By Susie Sims
||Goat dairy farmer Leslie Spell sets up one of goats for milking. She uses a custom-built system that allows her to milk from the side.
Dairy farmer Leslie Spell begins her mornings like most dairy farmers do. After breakfast she takes a short walk to her milk barn.
The difference between her dairy and the hundreds of others in the state is that she milks goats instead of cows.
Spell lives on her 20-acre Limestone County farm with her husband, Paul, and their son, Isaac.
She came into the trade a little differently than most. Rather than inheriting a dairy or expanding an existing farm to include dairy cows, Spell bought the operation and moved it from Tennessee.
“When we moved here about two years ago, we were looking for something agriculture based to do,” recalled Spell. “We had a few small animals when we lived in Florida, but nothing like this.”
|Six-year-old Isaac helps out by rinsing out the milk tank.
The Spell family located a 20-acre plot near Elkmont and thought the place was perfect for them.
They met the previous owner of the goat herd at the Lincoln County Fair in Tennessee. When the Spells learned that Kenneth Meeks was interested in selling his dairy operation, they jumped at the chance.
“We had no experience with a farm this size, but we wanted to give it a try,” said Spell. “It’s been great.”
Spell said the state health department was really helpful in getting her application processed for the dairy. “Right now, there are only three goat dairies in Alabama,” said Spell. “But there are three more that have applied.”
Once the certification was in order Spell said she had to have help with the financing, noting the Redstone Federal Credit Union was eager to help. The dairy has been in operation since early spring.
The Spells rely on the Limestone County Co-op for their animal health needs and much of their equipment and fencing.
What Do You Do With Goat Milk?
||Margaret Posey (left) of the Fromage Belle Chevre cheese factory and Leslie Spell measure the milk before loading it on the truck.
You may be wondering what a farmer would do with the milk from 100 goats. Spell sells the milk to a cheese factory located less than three miles from her farm.
“Mr. Meeks had been selling the milk to Fromage Belle Chevre,” said Spell. “The owner was thrilled when we bought the dairy because now it takes only minutes to pick a load.”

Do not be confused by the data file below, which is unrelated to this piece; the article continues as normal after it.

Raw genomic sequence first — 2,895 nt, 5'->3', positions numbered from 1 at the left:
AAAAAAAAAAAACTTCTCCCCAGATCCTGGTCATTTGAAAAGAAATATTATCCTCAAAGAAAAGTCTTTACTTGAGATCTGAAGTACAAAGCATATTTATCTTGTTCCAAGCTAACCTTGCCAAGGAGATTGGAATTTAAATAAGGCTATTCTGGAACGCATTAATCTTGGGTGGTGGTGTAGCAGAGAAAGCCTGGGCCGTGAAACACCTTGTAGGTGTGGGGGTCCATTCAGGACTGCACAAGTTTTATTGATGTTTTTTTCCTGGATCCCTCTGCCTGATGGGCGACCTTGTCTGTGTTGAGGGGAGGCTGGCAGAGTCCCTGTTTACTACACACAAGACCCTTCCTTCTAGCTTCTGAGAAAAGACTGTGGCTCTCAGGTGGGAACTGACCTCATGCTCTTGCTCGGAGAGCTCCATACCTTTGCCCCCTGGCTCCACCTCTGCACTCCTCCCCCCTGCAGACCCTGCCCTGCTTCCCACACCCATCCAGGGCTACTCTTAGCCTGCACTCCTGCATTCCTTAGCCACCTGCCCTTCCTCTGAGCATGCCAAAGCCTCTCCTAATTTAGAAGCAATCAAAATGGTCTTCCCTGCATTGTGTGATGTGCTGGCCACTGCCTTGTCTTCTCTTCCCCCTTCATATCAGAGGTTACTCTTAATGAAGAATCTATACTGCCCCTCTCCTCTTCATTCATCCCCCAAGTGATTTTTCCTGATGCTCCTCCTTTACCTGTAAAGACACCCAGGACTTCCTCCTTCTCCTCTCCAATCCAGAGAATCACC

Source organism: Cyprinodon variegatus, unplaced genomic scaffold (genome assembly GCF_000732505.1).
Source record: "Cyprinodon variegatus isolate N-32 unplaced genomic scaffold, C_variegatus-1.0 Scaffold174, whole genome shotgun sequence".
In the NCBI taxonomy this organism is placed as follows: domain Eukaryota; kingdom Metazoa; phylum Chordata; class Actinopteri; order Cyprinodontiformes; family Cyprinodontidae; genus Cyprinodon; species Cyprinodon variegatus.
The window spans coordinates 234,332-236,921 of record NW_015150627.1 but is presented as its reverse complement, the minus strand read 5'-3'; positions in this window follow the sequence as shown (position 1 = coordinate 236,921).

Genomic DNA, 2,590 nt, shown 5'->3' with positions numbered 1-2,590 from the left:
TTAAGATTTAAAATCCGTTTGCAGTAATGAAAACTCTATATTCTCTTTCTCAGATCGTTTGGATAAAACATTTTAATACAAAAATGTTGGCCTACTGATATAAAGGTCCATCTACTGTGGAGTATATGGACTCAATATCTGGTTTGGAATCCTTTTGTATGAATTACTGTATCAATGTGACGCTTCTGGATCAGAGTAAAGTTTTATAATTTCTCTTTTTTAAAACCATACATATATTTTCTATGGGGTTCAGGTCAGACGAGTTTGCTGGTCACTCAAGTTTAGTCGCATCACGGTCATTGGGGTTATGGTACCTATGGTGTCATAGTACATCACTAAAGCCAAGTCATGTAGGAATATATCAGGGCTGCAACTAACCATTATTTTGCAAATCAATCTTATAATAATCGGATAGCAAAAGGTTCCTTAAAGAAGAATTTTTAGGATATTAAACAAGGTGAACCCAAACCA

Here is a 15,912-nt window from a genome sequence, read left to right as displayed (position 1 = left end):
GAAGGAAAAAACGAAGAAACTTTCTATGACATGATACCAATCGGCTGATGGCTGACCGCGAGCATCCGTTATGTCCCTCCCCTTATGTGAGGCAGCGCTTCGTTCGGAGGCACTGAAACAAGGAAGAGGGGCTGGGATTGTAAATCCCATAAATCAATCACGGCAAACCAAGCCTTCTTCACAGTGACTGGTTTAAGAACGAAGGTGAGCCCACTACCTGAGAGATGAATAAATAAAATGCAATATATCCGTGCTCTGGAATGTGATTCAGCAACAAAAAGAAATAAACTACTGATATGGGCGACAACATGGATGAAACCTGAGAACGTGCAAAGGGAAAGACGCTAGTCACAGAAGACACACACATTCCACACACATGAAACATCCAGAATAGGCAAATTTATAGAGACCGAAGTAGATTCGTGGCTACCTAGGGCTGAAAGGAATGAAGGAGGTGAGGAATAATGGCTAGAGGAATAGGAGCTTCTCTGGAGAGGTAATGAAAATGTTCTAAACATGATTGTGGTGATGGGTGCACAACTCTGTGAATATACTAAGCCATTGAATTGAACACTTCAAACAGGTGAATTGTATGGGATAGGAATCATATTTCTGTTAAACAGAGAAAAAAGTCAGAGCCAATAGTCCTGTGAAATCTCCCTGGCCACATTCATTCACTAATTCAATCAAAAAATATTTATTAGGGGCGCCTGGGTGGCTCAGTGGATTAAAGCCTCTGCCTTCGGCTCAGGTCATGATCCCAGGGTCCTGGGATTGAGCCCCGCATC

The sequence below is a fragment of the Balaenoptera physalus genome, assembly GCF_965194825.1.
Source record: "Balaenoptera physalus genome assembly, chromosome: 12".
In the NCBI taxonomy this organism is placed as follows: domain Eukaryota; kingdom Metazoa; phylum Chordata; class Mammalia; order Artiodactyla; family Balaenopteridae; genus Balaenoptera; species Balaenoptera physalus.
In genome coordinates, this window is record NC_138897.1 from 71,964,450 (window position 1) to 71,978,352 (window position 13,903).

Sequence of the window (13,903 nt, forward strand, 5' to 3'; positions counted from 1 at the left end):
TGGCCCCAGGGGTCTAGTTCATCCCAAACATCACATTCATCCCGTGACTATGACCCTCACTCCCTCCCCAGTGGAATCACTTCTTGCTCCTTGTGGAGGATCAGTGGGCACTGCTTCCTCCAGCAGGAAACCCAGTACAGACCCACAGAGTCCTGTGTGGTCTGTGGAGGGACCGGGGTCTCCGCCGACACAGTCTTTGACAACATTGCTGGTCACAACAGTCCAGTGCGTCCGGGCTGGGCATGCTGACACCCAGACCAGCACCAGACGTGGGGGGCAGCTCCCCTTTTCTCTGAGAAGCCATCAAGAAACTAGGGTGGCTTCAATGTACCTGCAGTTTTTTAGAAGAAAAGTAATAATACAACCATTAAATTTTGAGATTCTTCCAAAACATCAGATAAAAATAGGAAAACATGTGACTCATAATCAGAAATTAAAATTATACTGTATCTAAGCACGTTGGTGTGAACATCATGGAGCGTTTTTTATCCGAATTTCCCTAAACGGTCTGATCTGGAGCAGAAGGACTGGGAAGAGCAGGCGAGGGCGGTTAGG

Spell said the factory collects milk three times each week. She has to have at least 1000 pounds for them to pick up a load.
“By law I can keep the milk for 96 hours, here, in my tank,” said Spell. “The factory then has six days before it has to be pasteurized.”
Spell said she has sold more than 130,000 pounds of milk this year.
Spell noted that cheese is the number one product made from goat milk. She has tried her hand at making other things like yogurt and ice cream for her family.
A Long Day’s Work
Just because she milks goats instead of cows doesn’t mean her work day is any shorter. Before he leaves for his job in radio advertising, husband Paul helps by carrying the feed buckets into the milk barn. Once the milking begins, Spell stays in the barn for close to four hours. She pulls another four-hour-tour in the evening.
Her barn is set up so that eight goats are in the milking stalls at a time. She has the capability to milk four goats simultaneously. While one side is milking she is unloading and loading the other side.
“I call this the Meeks milking system,” said Spell, referring to the simple system of ropes and pulleys that open and close the gates to the stalls. “Mr. Meeks had a system like this and he helped us with this one.”
Spell noted that she preferred her system to others she had seen because hers mandates that the goats are milked from the side. Her system is designed so that one person can work it effectively.
Spell also noted that Paul was basically in charge of the physical side of the animals’ health regimen. “He has to help with the worming and such and with trimming their feet,” Spell said. “I have no experience with animals and can’t physically handle them.”
Milk production is starting to slow down as many of her Saanen breed of goats are being bred.
“We will stop milking some time in November and not pick up again until February,” said Spell. “But we have plenty to do in the mean time.”
Spell said that she has to paint all of the wood in the milk barn. The wood was allowed to cure for a while after being constructed last winter. During the down time the Spells will tackle the job of culling some of the herd.
To her knowledge, all of her goats are less than five years old, which is the cut-off for high-production milking.
Since she had no farming background to go on, Spell has had quite the learning curve.
“I’ve learned a lot about the animals—what they like and don’t like,” she said. “I had to pick up on that quickly.”
Spell also mentioned that she had to learn how to deal with neighbors since much of the adjoining property is broken into lots. She said it helps that the Saanen breed of goats is quiet by nature.
Fortunately, one the neighboring lots is owned by Paul’s son, Aaron, and his wife, Maria. Spell said that Aaron and Maria help out by keeping some of the younger goats at their house.
Her number-one goat wrangler is son, Isaac, 6. “He helps round up the goats and helps with the clean up after milking,” said Spell.
Isaac has his own desk in the milk barn where he does his school work while Mom tends to the goats.
“I decided to home school Isaac because I wanted him to experience life on the farm,” said Spell. “If he went to public school, he could only be a part of the farm on the weekends. He’s part of the reason we decided to do this.”
Susie Sims is a freelance writer from Haleyville.